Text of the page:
Stoas (about which little is known) once lined the N and W sides of the sacred area. Next to the stoa on the N lay the entrance into the precinct. This gateway consisted of two Doric porches of unequal length separated by a gate wall pierced by three doorways. A ramp led through the central door, similar to the Propylaea in Athens, so that animals for sacrifice could be led into the sanctuary. Marble benches lined the two porches. Fragments of 17 early archaic kouroi were found in a deep pit E of the Temple of Poseidon. The statues were probably damaged by the Persians at the time they destroyed the earlier temple. Since they were sacred dedications, they could not be entirely discarded, and thus they were deposited in the pit to make way for newer, undamaged dedications. The best preserved of the statues are on exhibit in the National Museum of Athens.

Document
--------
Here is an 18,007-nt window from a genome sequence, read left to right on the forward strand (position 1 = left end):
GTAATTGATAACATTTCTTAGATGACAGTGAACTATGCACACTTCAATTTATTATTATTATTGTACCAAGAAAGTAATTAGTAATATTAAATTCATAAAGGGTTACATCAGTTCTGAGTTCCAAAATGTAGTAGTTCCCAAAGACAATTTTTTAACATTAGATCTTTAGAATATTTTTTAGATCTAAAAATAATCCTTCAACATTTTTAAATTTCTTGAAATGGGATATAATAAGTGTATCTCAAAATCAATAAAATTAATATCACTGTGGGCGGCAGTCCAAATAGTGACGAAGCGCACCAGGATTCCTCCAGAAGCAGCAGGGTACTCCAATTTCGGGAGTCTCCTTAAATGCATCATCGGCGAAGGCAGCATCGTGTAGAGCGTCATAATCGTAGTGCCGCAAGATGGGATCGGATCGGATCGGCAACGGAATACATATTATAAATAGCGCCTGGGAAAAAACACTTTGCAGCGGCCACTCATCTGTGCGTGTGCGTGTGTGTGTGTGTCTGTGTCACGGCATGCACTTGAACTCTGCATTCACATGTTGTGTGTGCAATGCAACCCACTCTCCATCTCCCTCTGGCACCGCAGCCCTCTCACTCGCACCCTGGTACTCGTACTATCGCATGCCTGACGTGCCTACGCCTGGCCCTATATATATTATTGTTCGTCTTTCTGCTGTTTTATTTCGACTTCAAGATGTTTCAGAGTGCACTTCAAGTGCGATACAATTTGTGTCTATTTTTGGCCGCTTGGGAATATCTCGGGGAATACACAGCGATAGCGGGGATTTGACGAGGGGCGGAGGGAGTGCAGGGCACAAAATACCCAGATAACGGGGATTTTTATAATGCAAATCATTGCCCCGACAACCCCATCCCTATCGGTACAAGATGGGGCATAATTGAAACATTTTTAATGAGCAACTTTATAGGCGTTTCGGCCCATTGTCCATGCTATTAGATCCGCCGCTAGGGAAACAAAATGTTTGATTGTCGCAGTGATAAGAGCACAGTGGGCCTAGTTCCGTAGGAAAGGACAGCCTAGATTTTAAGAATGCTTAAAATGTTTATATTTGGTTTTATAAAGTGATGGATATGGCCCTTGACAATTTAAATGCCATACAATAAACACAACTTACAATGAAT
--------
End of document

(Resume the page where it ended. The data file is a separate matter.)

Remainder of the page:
A fortification wall encircling the summit of the peninsula protected the inhabitants of the site. A few of the houses within the fortification have been excavated. They face onto a street roughly parallel to the N fortification wall and ca. 60 m distant from it. The houses were inhabited from the 5th c. B.C. to Roman times. The fortification wall can best be seen to the NE of the gateway. It is roughly 4 m thick, constructed of rubble masonry and faced with marble blocks. Square towers punctuated the wall at intervals of roughly 20 m. The fortifications were constructed toward the end of the 5th c. B.C.; during the Hellenistic period they were repaired and expanded. At this same time a ship-shed was constructed in a natural cove adjacent to the wall along the E side of the cape. A deep rectangular cutting ca. 21 m x 12 m can be seen extending inland from the sea. On the sloping floor of the cutting, two slipways were constructed to hold the ships; marble masonry originally surrounded the cutting and supported the roof.